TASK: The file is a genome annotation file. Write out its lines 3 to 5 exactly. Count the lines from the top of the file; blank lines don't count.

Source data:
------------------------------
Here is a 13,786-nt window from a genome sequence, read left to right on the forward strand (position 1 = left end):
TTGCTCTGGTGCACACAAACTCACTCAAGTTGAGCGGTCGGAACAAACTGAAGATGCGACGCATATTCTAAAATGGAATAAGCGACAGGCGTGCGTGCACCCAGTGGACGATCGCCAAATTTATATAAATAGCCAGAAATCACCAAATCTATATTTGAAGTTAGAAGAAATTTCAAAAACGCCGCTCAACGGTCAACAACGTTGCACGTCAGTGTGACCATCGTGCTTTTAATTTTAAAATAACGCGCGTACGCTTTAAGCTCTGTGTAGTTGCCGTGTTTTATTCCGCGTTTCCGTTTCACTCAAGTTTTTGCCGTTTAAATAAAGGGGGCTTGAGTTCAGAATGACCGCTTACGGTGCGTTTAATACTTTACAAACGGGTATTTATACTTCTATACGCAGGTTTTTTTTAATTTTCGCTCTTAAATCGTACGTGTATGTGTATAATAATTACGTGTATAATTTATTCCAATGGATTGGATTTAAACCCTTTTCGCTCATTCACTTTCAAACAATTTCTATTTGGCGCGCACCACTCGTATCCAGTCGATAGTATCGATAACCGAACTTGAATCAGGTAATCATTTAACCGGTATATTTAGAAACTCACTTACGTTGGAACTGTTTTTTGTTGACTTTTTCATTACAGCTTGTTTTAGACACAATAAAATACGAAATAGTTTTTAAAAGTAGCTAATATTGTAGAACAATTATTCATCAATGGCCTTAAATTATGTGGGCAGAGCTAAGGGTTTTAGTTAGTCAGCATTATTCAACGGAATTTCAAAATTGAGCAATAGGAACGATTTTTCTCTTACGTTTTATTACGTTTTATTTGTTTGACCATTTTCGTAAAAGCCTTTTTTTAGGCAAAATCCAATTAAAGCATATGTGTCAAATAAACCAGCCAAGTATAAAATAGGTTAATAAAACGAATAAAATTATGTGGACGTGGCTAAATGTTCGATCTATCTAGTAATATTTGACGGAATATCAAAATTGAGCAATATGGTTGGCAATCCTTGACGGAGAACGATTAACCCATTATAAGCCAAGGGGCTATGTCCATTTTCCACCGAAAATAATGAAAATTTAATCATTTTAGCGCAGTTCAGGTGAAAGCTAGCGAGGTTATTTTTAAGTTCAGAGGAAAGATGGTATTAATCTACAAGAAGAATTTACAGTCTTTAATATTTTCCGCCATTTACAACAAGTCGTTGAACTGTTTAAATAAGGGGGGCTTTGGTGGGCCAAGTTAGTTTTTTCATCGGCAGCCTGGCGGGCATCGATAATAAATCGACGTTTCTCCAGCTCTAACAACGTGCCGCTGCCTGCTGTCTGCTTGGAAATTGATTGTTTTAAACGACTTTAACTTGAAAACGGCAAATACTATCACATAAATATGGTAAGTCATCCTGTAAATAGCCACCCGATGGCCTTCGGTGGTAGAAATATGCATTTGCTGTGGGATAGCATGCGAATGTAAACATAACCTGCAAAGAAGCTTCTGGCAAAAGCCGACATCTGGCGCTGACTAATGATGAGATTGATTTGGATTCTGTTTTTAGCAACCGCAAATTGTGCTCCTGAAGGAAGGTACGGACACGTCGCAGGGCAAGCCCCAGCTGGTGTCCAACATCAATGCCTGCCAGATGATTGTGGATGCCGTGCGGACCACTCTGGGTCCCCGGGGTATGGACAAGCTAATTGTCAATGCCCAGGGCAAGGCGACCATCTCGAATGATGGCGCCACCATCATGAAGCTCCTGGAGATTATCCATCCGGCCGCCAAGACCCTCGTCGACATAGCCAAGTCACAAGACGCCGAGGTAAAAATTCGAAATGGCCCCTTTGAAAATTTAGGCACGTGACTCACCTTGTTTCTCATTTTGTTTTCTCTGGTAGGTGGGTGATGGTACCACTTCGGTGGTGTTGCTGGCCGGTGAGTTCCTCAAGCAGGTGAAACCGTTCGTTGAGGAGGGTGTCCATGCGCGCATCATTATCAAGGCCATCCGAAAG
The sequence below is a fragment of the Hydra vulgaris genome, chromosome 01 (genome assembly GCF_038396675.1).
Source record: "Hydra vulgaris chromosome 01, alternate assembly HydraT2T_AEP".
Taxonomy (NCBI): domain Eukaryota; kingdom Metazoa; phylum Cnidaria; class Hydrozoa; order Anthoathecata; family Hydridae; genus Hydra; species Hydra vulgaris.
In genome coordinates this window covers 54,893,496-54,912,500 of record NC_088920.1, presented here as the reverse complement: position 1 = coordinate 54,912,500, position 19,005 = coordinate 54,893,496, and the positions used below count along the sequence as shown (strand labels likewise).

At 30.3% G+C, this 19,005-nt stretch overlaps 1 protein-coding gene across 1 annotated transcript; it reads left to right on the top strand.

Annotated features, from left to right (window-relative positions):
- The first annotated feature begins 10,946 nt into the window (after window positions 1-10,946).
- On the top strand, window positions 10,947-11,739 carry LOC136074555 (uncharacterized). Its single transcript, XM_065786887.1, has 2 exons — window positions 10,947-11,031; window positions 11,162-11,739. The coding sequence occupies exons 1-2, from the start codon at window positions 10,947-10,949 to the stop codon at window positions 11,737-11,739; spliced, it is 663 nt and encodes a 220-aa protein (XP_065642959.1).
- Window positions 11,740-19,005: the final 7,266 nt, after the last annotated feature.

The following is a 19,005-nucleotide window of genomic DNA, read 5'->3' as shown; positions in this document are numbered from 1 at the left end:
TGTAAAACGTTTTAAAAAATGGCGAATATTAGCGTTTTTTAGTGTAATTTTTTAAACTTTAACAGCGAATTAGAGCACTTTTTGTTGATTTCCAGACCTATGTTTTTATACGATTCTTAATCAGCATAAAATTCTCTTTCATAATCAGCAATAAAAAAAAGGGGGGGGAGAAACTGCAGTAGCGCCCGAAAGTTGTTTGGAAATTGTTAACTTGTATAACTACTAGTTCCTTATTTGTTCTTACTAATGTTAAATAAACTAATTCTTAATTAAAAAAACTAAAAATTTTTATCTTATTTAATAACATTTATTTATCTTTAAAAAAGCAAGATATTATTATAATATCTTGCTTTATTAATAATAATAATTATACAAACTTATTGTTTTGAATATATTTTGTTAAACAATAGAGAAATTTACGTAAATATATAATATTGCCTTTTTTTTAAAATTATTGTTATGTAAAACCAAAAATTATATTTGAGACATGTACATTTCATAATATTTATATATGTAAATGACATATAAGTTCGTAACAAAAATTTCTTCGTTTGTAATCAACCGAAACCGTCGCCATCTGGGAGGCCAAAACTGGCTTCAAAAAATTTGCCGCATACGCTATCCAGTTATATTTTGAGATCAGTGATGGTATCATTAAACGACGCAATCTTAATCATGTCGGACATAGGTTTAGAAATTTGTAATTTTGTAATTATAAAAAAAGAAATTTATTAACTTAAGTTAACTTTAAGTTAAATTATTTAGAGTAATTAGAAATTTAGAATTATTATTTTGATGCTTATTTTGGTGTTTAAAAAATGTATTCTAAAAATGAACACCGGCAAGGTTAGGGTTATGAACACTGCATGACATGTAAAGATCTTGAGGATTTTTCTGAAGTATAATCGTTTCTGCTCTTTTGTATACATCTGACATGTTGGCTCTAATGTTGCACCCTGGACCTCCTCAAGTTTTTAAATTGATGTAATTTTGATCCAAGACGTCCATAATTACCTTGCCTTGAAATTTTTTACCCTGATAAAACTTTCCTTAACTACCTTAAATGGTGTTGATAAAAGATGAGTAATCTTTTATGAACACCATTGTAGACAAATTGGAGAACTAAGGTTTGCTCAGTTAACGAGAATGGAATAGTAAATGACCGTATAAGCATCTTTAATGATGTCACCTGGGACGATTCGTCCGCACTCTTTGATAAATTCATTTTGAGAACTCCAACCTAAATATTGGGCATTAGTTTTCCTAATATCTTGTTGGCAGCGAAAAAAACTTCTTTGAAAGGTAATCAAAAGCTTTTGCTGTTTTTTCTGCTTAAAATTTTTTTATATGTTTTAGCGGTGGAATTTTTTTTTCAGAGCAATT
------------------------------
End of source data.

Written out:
The sequence below is a fragment of the Hydra vulgaris genome, chromosome 01 (genome assembly GCF_038396675.1).
Source record: "Hydra vulgaris chromosome 01, alternate assembly HydraT2T_AEP".
Taxonomy (NCBI): domain Eukaryota; kingdom Metazoa; phylum Cnidaria; class Hydrozoa; order Anthoathecata; family Hydridae; genus Hydra; species Hydra vulgaris.